This week Danske Bank released a report detailing the results of its much anticipated internal investigation into allegations of money laundering perpetrated in its Estonian branch. The results of the investigation dwarfed even the boldest predictions.
The report found between 2007 and 2015 the Estonian branch processed a staggering 200 billion Euros, or $234 billion, in suspicious transactions by thousands of non-resident costumers. The report finds the AML procedures at the Estonian branch were “manifestly insufficient and inadequate,” resulting in numerous breaches of legal obligations by the Estonian branch. The report details a numerous red flags that allegedly should have alerted the parent Danske Bank Group (“Group”) to the issues.
However, the report also concludes that the Group’s Board of Directors, Chairman, Audit Committee, or Chief Executive Officer did not violate any legal obligations in failing to detect or stop the suspicious transactions. Despite this finding, the CEO, Thomas Borgan, resigned the same day the report was released. Borgan stated, “Even though I was personally cleared from a legal point of view, I hold the ultimate responsibility. There is no doubt that we as an organization have failed in this situation and did not live up to expectations.” The consequences of this colossal money laundering scandal are unlikely to stop with Brogan’s resignation.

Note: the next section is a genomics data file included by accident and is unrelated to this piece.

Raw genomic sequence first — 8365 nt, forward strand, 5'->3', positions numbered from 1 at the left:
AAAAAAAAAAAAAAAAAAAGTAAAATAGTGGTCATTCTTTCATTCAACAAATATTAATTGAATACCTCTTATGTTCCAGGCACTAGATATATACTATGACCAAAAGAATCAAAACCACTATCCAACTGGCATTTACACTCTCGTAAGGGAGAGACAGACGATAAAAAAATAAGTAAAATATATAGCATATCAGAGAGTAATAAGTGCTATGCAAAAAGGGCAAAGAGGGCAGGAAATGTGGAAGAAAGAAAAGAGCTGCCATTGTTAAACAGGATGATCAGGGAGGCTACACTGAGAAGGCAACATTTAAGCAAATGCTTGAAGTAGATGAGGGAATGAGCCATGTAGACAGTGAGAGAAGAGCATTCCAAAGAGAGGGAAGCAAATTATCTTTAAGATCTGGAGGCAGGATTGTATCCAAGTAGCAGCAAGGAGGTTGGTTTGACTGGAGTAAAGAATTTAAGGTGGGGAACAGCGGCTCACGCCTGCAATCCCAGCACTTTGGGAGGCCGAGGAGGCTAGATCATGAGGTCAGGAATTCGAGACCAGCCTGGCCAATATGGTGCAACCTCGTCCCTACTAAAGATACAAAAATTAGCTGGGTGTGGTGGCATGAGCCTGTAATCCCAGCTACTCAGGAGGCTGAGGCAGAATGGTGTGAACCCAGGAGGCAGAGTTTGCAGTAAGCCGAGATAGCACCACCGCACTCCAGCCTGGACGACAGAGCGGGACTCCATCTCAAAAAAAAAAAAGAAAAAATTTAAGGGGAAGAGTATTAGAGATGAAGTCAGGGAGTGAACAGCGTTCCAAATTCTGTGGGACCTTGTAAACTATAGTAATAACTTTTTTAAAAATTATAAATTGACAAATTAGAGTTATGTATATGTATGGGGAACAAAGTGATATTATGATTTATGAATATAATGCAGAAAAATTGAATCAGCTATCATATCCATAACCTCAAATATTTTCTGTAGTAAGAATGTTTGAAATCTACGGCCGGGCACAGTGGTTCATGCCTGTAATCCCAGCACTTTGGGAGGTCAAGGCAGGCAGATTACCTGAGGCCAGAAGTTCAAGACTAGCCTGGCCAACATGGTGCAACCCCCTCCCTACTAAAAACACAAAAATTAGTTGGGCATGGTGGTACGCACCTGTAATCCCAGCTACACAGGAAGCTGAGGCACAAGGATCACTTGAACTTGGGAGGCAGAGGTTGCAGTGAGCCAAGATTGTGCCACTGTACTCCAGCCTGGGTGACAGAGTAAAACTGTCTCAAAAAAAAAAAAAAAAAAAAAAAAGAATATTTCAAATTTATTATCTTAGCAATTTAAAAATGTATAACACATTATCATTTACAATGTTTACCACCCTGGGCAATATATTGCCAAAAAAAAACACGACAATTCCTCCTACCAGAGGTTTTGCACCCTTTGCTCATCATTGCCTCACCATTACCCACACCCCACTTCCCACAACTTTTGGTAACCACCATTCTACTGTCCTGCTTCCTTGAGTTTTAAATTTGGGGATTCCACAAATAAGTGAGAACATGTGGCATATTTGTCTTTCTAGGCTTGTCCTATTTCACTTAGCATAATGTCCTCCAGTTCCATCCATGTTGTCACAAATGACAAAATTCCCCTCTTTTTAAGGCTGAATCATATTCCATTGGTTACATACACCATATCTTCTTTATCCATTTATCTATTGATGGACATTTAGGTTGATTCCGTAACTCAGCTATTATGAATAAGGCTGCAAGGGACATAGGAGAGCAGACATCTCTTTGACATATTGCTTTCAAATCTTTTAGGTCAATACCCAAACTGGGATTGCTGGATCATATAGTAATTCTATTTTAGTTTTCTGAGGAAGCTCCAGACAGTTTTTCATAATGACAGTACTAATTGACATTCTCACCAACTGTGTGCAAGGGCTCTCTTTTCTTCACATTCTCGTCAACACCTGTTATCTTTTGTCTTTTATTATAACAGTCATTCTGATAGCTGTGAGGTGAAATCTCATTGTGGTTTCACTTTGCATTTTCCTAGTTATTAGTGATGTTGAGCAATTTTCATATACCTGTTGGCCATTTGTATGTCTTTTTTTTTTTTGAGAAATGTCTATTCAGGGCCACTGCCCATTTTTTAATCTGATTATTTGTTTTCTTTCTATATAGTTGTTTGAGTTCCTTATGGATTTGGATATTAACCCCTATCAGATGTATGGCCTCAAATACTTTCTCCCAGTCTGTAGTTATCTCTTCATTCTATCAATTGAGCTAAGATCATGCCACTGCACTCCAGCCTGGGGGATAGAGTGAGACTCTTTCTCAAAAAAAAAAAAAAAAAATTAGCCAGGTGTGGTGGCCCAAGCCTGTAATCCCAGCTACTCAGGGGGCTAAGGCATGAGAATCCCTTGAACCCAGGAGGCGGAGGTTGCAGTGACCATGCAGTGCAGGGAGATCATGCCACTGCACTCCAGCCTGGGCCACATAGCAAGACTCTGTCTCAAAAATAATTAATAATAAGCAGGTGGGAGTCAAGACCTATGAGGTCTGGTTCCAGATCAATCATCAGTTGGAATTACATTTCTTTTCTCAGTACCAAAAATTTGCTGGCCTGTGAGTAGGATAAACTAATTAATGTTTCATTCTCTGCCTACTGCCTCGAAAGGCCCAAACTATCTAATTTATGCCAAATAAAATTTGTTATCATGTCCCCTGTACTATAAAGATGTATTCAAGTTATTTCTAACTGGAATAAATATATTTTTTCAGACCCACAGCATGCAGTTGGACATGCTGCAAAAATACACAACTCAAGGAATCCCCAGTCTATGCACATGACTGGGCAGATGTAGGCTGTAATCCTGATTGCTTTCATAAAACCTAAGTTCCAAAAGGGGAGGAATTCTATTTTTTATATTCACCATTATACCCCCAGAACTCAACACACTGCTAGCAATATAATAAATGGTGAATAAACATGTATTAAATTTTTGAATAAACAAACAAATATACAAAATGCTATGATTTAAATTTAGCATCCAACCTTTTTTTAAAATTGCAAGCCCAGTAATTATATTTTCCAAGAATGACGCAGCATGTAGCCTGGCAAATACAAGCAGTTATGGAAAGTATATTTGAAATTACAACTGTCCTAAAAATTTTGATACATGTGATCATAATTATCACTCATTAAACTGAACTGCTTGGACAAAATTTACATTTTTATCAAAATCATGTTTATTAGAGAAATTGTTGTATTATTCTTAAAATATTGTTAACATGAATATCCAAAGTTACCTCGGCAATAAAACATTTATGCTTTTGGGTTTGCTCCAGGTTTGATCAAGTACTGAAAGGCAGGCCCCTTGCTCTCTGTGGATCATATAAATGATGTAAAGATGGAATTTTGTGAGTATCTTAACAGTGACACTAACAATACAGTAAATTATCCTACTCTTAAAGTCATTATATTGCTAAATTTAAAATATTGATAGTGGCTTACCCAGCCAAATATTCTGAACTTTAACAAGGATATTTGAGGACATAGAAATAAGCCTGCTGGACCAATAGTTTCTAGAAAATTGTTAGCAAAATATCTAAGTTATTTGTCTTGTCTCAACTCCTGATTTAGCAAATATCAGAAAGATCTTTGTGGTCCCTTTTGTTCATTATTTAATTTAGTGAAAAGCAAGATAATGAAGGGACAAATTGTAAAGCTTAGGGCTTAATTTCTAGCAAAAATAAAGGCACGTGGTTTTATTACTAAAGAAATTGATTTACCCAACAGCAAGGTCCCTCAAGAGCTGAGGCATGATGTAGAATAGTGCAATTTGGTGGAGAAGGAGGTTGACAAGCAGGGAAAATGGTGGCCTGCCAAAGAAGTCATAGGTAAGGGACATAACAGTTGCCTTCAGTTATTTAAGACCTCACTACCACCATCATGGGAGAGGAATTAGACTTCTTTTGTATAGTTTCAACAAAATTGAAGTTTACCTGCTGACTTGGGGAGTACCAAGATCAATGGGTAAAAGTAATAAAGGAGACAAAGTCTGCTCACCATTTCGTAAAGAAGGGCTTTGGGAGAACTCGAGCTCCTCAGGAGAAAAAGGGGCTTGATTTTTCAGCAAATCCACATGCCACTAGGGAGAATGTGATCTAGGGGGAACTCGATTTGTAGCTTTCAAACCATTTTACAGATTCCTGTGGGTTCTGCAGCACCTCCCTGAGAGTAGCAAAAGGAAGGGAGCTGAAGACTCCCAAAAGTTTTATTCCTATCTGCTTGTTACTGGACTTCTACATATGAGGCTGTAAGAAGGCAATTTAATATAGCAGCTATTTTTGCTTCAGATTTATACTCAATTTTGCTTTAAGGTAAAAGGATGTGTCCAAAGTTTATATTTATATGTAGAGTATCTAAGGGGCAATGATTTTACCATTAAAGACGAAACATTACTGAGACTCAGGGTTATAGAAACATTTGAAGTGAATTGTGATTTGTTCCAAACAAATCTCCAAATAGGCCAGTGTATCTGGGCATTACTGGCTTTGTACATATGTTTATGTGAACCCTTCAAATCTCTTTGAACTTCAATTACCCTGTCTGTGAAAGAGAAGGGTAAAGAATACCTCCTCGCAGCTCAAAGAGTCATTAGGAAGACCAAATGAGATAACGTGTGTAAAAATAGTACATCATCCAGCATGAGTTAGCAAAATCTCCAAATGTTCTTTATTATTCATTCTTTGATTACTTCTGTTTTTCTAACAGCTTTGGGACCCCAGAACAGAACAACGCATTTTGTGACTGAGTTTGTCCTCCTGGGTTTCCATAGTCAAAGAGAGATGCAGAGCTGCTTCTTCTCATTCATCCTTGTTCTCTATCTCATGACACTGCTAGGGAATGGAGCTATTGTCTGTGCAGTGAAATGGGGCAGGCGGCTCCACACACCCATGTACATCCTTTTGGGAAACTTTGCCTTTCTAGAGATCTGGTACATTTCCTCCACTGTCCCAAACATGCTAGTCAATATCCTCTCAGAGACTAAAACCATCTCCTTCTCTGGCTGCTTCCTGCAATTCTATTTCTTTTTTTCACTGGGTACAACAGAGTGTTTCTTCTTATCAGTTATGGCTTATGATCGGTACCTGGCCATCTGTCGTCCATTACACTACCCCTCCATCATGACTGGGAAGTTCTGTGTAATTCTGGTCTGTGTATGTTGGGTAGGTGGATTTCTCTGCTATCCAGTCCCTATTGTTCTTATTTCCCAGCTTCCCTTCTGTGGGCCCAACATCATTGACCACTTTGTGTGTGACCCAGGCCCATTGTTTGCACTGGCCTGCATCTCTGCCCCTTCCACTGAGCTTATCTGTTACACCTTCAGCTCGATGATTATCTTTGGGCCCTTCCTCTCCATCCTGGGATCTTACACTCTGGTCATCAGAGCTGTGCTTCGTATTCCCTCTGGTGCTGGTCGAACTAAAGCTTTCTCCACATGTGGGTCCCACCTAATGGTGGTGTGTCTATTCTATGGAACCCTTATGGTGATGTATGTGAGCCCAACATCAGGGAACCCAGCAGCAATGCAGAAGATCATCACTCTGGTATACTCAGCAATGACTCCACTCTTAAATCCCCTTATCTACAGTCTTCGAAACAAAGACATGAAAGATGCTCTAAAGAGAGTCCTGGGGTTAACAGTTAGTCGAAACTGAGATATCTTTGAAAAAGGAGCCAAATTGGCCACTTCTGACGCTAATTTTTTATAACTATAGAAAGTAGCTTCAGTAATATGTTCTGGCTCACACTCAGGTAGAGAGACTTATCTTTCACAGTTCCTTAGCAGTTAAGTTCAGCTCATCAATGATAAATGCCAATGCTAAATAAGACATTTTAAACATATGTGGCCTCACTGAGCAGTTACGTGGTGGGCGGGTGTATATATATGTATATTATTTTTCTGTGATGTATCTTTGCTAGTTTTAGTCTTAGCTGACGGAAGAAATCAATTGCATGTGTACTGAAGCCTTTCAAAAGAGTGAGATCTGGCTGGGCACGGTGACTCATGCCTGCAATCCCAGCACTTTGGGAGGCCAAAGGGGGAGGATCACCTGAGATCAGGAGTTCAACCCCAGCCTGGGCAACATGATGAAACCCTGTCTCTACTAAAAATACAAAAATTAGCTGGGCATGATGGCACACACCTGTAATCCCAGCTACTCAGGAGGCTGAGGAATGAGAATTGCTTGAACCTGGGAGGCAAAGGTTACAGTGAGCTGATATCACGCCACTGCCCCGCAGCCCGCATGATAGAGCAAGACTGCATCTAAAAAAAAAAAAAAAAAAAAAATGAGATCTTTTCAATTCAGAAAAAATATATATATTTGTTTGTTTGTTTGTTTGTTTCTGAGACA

This blog post will summarize the scope of the report, findings of suspicious activity, the causes and red flags of potential money laundering violations, and outline the known and anticipated consequences of this scandal for Danske Bank.
The Scope of the Report
The 87 page report details the year-long investigation by the Danish law firm Bruun & Hjejle into the allegations of potential money laundering out of the Estonian branch. The scope of the investigation was massive: collecting information on 87 million payments over a 10 year period for all customers at the Estonian branch. Importantly, the review looked at 10,000 non-resident customers that were known to the bank and included in a specially managed “Non-Resident Portfolio” in Estonia until 2015. The review also looked at an additional 5,000 customers of the Estonian branch that were not in the portfolio but qualify as non-resident customers. In addition, there was an investigation into the accountability for failure to detect the suspicious activity, which include interviews of 49 individuals.